Justice In Plato And Socrates

703 Words 3 Pages
O wise man, no matter how many times you try, you fall short of reaching the essence of justice. Your ignorance restrains you from seeing your virtues. If only you could remove your veil of ignorance, then you will come closer to true wisdom of Justice, but it seems that you are contented with the commodities of this world. Does this make you not wise, but a fool? Or is better to say that Justice is indefinable and unsolvable, and that is beyond human understanding? Plato and Socrates imparted their noble wisdom so that we were better off in life. If they would be still around, they would be disillusioned to see our state of deterioration. They endeavored us to be in harmony with our souls. Indeed, things, people, and ideas have changed, except …show more content…
This is vital in creating a successful society. In Plato’s Republic, Socrates, the wisest of all men, because he knows nothing, questions all men who thought to be wise. In his exploration, he encounters an unconscious society, oblivious to their surroundings, and that are governed by a false wisdom. This shows that knowledge gained through education will not always lead to righteousness, in fact, most of the time it will lead to tyranny and corruption. The elite groups are the ones who rule over the ordinary people. These rulers or guardians as Socrates calls them, have the responsibility to be Just and noble, instruct and look after the interest of the community. The problem is that wealth comes in the way, and the rulers are no longer capable of guiding righteously. Instead, they seek to become wealthier and powerful, and now a totalitarian government threatens the whole society. They were unyielding to the words of Socrates because their arrogance was much more pleasing. Why is then education vital as shown in the republic? Maybe, education is virtuous when is used selflessly, and beneficial when adopted by a …show more content…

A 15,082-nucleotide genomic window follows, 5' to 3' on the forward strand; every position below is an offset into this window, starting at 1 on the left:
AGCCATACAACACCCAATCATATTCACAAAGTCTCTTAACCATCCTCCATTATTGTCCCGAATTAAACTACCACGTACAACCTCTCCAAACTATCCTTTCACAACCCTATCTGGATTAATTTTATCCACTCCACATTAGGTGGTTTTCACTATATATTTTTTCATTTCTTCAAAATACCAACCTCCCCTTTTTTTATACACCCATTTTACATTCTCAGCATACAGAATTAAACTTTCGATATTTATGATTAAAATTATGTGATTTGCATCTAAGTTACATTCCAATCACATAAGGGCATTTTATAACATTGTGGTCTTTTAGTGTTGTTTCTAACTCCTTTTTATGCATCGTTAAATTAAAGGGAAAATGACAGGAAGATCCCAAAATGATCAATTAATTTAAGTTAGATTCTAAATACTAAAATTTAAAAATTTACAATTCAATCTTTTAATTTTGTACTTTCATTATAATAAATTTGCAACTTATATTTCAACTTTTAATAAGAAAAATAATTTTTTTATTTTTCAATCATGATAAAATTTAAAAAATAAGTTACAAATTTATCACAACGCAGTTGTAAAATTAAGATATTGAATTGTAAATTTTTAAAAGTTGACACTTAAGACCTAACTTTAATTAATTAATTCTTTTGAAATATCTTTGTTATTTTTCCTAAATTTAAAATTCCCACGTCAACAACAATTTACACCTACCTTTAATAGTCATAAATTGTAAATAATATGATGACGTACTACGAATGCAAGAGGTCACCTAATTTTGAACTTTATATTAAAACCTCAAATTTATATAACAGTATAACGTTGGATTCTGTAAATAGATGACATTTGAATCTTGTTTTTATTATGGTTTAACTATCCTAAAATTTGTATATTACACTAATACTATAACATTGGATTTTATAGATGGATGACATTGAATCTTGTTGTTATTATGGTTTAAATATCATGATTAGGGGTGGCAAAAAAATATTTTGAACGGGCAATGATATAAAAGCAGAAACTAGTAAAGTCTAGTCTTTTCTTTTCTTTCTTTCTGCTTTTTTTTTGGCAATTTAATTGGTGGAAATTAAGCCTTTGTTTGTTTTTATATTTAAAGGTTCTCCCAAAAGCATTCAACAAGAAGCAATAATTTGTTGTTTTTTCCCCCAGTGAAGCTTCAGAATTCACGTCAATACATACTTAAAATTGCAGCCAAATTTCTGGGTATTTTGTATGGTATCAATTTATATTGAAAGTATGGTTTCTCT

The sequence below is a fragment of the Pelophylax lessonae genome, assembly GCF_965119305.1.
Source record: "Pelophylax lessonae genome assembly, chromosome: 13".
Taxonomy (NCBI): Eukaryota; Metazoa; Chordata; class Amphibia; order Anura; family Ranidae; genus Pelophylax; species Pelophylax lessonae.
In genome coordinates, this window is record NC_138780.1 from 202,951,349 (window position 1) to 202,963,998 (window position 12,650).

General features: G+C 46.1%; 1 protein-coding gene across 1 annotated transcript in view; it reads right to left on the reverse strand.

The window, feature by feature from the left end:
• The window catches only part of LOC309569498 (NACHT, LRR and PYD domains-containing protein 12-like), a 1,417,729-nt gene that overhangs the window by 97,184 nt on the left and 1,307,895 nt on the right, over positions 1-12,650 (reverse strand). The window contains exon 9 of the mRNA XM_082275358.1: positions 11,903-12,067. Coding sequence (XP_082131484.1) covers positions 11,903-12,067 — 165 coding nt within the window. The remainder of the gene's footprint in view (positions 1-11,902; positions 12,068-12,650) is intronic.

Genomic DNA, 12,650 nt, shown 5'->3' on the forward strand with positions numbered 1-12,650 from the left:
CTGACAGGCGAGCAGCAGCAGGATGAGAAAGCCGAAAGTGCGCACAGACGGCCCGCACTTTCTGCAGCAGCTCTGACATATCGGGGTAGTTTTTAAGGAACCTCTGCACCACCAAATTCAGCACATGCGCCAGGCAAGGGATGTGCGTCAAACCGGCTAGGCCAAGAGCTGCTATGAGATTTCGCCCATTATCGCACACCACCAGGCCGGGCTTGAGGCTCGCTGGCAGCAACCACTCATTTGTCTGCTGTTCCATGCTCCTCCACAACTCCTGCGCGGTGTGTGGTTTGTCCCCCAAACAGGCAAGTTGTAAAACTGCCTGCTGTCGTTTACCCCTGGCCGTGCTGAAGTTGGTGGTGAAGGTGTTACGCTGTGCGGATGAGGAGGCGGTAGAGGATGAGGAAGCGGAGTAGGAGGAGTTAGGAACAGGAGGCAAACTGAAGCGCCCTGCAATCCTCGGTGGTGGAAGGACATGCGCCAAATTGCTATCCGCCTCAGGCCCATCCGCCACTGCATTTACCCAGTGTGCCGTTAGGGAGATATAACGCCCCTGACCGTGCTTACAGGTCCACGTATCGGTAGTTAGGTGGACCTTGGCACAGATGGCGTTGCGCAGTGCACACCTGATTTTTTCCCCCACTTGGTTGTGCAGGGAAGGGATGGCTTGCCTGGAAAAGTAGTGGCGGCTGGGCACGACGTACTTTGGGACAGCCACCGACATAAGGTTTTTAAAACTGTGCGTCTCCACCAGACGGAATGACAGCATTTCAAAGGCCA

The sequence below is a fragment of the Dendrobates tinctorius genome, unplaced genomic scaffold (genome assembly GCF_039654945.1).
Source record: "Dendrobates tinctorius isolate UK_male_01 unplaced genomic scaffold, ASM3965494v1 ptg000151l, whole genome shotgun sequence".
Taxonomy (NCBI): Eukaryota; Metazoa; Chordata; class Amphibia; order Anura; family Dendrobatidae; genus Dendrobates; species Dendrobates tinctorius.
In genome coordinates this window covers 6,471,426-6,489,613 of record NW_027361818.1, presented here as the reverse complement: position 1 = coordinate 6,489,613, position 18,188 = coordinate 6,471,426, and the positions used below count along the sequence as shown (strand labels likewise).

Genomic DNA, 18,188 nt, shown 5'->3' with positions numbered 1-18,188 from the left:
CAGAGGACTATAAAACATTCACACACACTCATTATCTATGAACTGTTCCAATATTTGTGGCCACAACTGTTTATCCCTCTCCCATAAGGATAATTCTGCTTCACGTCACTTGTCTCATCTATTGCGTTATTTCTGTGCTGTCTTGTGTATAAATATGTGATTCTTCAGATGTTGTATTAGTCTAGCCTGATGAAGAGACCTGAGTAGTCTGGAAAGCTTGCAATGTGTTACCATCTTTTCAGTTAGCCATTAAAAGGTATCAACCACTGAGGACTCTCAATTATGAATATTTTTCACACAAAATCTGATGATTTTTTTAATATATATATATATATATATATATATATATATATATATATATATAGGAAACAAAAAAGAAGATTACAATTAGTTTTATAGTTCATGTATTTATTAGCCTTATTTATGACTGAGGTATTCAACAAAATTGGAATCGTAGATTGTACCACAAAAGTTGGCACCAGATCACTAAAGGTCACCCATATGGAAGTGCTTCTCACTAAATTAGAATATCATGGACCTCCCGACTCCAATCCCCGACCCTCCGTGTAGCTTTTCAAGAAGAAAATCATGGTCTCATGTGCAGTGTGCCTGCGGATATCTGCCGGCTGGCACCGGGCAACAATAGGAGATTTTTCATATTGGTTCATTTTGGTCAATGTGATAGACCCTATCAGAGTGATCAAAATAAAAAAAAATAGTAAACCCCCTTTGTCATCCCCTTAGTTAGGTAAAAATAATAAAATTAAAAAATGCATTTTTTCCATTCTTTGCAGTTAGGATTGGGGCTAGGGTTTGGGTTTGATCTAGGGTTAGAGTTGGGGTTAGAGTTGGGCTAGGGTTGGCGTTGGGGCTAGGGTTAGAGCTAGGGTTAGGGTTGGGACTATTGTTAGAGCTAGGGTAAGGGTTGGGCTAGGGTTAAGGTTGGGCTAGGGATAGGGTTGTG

According to Glaucon, another student of Socrates, we are not. “ No one is willingly just; men will be just only if constrained.” (P.56-d) Glaucon challenges the principles of Justice. His explanation of justice is powerful because it holds some truth. When we shun evil away is for the fear of punishment. When we help others is for a hope of a reward. Yet another argument is proposed by Thrasymachus, he states that, “justice is simply the interest of the stronger.” However, this is rapidly refuted and discredited by Socrates, because this principle makes Injustice superior to Justice; the stronger makes mistakes, and this deficiency makes it imperfect and ignorant. Thus this principle cannot be true because justice is superior in character and intelligence. When the stronger imposes self-interest, it is the duty of the people to overthrow the injustice. Glaucon’s powerful argument still stands and he extends his credibility when he mentions the myth of the ring of Gyges to illustrate his exact point. How visibility, a symbol of power, brings out one’s true intentions. In the story, Gyges, a shepherd boy, discovers a ring with invisibility powers, and not surprisingly he uses it for evil purposes. Still, Socrates holds on to the idea that we should pursue the intrinsic values, and that the best way to do so is by becoming

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